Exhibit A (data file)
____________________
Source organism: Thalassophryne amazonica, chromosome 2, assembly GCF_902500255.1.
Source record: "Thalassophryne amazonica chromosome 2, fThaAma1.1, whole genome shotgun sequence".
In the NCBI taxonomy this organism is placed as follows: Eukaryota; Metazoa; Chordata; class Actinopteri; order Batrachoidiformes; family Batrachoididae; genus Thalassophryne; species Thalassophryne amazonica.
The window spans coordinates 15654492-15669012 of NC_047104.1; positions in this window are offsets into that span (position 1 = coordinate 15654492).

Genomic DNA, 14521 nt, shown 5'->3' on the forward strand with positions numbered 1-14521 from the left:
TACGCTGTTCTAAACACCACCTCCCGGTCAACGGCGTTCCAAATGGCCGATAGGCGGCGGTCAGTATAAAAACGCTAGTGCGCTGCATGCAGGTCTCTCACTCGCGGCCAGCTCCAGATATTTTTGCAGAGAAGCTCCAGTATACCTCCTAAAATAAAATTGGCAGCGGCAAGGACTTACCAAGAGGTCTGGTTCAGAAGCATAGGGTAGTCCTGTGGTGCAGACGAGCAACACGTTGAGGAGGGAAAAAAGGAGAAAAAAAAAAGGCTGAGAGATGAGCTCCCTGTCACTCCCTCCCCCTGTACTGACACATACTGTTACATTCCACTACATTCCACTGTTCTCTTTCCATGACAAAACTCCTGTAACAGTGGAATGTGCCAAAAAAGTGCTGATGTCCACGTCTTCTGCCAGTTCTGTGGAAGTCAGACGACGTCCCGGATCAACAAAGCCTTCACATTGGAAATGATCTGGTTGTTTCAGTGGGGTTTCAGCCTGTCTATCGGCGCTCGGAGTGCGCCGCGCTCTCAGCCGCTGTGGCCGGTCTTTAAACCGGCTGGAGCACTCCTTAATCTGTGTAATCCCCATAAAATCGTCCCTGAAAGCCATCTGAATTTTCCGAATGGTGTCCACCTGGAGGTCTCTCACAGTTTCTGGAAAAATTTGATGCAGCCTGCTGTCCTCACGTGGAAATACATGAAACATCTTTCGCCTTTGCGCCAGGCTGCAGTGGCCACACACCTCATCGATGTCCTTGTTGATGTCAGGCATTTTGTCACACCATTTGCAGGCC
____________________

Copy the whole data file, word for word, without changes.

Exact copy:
Source organism: Thalassophryne amazonica, chromosome 2, assembly GCF_902500255.1.
Source record: "Thalassophryne amazonica chromosome 2, fThaAma1.1, whole genome shotgun sequence".
In the NCBI taxonomy this organism is placed as follows: Eukaryota; Metazoa; Chordata; class Actinopteri; order Batrachoidiformes; family Batrachoididae; genus Thalassophryne; species Thalassophryne amazonica.
The window spans coordinates 15654492-15669012 of NC_047104.1; positions in this window are offsets into that span (position 1 = coordinate 15654492).

Genomic DNA, 14521 nt, shown 5'->3' on the forward strand with positions numbered 1-14521 from the left:
TACGCTGTTCTAAACACCACCTCCCGGTCAACGGCGTTCCAAATGGCCGATAGGCGGCGGTCAGTATAAAAACGCTAGTGCGCTGCATGCAGGTCTCTCACTCGCGGCCAGCTCCAGATATTTTTGCAGAGAAGCTCCAGTATACCTCCTAAAATAAAATTGGCAGCGGCAAGGACTTACCAAGAGGTCTGGTTCAGAAGCATAGGGTAGTCCTGTGGTGCAGACGAGCAACACGTTGAGGAGGGAAAAAAGGAGAAAAAAAAAAGGCTGAGAGATGAGCTCCCTGTCACTCCCTCCCCCTGTACTGACACATACTGTTACATTCCACTACATTCCACTGTTCTCTTTCCATGACAAAACTCCTGTAACAGTGGAATGTGCCAAAAAAGTGCTGATGTCCACGTCTTCTGCCAGTTCTGTGGAAGTCAGACGACGTCCCGGATCAACAAAGCCTTCACATTGGAAATGATCTGGTTGTTTCAGTGGGGTTTCAGCCTGTCTATCGGCGCTCGGAGTGCGCCGCGCTCTCAGCCGCTGTGGCCGGTCTTTAAACCGGCTGGAGCACTCCTTAATCTGTGTAATCCCCATAAAATCGTCCCTGAAAGCCATCTGAATTTTCCGAATGGTGTCCACCTGGAGGTCTCTCACAGTTTCTGGAAAAATTTGATGCAGCCTGCTGTCCTCACGTGGAAATACATGAAACATCTTTCGCCTTTGCGCCAGGCTGCAGTGGCCACACACCTCATCGATGTCCTTGTTGATGTCAGGCATTTTGTCACACCATTTGCAGGCC